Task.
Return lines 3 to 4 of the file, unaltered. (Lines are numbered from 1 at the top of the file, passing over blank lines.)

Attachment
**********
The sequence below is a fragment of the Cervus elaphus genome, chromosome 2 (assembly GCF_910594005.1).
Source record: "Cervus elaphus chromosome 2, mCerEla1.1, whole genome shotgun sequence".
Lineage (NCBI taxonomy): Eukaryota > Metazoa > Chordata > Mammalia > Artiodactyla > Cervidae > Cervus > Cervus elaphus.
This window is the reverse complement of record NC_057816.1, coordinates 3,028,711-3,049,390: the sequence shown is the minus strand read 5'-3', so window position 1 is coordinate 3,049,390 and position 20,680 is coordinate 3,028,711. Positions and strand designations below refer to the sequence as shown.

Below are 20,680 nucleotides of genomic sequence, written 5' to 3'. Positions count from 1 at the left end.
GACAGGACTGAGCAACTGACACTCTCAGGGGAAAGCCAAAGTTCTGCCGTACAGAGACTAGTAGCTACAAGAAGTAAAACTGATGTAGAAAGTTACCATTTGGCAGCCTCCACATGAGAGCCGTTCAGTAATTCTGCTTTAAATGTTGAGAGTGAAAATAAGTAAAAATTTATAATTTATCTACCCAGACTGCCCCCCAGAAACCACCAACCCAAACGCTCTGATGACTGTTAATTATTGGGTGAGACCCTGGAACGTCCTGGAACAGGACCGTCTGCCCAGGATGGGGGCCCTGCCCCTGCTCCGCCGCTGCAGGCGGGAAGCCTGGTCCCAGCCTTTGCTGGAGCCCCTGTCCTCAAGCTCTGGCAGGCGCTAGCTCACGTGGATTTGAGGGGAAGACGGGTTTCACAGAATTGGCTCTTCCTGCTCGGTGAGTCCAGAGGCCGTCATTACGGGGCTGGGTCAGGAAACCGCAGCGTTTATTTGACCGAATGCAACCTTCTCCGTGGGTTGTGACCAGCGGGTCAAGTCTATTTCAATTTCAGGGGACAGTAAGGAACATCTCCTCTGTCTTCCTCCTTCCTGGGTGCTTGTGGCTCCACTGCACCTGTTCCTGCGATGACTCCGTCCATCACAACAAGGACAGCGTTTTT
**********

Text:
Lineage (NCBI taxonomy): Eukaryota > Metazoa > Chordata > Mammalia > Artiodactyla > Cervidae > Cervus > Cervus elaphus.
This window is the reverse complement of record NC_057816.1, coordinates 3,028,711-3,049,390: the sequence shown is the minus strand read 5'-3', so window position 1 is coordinate 3,049,390 and position 20,680 is coordinate 3,028,711. Positions and strand designations below refer to the sequence as shown.